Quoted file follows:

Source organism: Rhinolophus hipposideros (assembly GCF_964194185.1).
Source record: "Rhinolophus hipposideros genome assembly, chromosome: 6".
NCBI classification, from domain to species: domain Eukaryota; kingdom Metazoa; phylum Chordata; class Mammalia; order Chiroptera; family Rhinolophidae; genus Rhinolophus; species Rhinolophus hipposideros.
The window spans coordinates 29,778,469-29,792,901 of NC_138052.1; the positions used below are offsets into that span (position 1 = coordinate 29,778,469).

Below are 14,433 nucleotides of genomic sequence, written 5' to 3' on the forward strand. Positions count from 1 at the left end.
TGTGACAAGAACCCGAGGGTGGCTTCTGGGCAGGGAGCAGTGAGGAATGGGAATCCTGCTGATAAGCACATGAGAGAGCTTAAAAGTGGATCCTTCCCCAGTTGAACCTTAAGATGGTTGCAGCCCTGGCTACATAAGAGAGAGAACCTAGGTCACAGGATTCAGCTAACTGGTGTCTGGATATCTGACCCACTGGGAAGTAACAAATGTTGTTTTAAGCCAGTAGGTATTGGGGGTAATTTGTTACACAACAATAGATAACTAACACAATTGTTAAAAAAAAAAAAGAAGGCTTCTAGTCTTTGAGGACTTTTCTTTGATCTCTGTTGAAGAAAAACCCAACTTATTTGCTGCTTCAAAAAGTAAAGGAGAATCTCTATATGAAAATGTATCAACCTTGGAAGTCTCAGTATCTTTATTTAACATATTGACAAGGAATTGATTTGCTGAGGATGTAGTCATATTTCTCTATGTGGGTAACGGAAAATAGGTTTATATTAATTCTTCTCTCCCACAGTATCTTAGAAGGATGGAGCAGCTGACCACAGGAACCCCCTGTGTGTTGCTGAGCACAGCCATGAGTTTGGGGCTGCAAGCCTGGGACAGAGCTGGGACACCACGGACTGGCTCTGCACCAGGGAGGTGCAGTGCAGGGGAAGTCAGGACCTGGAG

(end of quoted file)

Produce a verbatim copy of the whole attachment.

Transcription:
Source organism: Rhinolophus hipposideros (assembly GCF_964194185.1).
Source record: "Rhinolophus hipposideros genome assembly, chromosome: 6".
NCBI classification, from domain to species: domain Eukaryota; kingdom Metazoa; phylum Chordata; class Mammalia; order Chiroptera; family Rhinolophidae; genus Rhinolophus; species Rhinolophus hipposideros.
The window spans coordinates 29,778,469-29,792,901 of NC_138052.1; the positions used below are offsets into that span (position 1 = coordinate 29,778,469).

Below are 14,433 nucleotides of genomic sequence, written 5' to 3' on the forward strand. Positions count from 1 at the left end.
TGTGACAAGAACCCGAGGGTGGCTTCTGGGCAGGGAGCAGTGAGGAATGGGAATCCTGCTGATAAGCACATGAGAGAGCTTAAAAGTGGATCCTTCCCCAGTTGAACCTTAAGATGGTTGCAGCCCTGGCTACATAAGAGAGAGAACCTAGGTCACAGGATTCAGCTAACTGGTGTCTGGATATCTGACCCACTGGGAAGTAACAAATGTTGTTTTAAGCCAGTAGGTATTGGGGGTAATTTGTTACACAACAATAGATAACTAACACAATTGTTAAAAAAAAAAAAGAAGGCTTCTAGTCTTTGAGGACTTTTCTTTGATCTCTGTTGAAGAAAAACCCAACTTATTTGCTGCTTCAAAAAGTAAAGGAGAATCTCTATATGAAAATGTATCAACCTTGGAAGTCTCAGTATCTTTATTTAACATATTGACAAGGAATTGATTTGCTGAGGATGTAGTCATATTTCTCTATGTGGGTAACGGAAAATAGGTTTATATTAATTCTTCTCTCCCACAGTATCTTAGAAGGATGGAGCAGCTGACCACAGGAACCCCCTGTGTGTTGCTGAGCACAGCCATGAGTTTGGGGCTGCAAGCCTGGGACAGAGCTGGGACACCACGGACTGGCTCTGCACCAGGGAGGTGCAGTGCAGGGGAAGTCAGGACCTGGAG